Recent years have seen a dramatic rise in the use of algorithms for solving problems involving strategic decision makers. Deployed algorithms now assist in a variety of economic interactions: assigning medical residents to schools, refugee allocation, kidney exchange, assigning public housing, allocating students to courses, allocating security resources in airports, allocating computational resources and dividing rent. We will explore foundational topics at the intersection of economics and computation, starting with the foundations of game theory: Nash equilibria, the theory of cooperative games, matching algorithms, allocation of indivisible goods, and mechanism design. This course counts as a CS Elective for the CS Major (BA or BS). This course will be offered to both Undergrads (-01) and Grads (-02).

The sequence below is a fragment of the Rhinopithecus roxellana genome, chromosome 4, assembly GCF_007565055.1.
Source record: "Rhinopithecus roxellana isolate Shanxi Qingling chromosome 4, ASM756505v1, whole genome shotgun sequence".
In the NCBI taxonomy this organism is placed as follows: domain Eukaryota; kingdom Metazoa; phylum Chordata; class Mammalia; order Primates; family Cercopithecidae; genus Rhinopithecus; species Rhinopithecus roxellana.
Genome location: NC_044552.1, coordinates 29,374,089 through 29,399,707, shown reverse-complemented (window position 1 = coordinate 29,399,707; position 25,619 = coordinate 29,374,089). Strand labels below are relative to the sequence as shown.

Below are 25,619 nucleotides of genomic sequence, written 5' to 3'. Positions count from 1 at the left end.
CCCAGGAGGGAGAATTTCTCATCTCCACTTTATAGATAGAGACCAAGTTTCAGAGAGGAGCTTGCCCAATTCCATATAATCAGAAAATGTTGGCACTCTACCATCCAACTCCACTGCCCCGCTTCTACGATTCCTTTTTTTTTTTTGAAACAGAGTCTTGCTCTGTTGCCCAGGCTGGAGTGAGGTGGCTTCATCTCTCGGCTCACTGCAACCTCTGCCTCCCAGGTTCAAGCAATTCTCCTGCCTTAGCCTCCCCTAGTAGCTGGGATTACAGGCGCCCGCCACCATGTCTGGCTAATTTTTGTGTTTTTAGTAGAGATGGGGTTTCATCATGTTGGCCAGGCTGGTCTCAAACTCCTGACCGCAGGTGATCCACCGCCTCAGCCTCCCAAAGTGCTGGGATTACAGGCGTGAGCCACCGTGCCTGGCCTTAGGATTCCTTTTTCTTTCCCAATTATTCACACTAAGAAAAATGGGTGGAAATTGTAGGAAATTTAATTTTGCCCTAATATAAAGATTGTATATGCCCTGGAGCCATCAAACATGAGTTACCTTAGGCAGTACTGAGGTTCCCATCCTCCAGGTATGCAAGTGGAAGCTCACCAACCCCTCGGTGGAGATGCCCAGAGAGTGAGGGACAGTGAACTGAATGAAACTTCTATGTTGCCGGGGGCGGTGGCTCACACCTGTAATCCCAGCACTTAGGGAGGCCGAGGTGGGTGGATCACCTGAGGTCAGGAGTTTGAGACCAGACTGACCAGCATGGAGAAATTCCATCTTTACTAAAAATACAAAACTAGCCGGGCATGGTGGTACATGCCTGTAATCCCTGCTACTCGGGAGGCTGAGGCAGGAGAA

I hope that by the end of the class students will be able to understand and apply fundamental concepts from:
The syllabus is subject to change based on class progress and external factors. Homework problem sets will be due in class one week after assigned.
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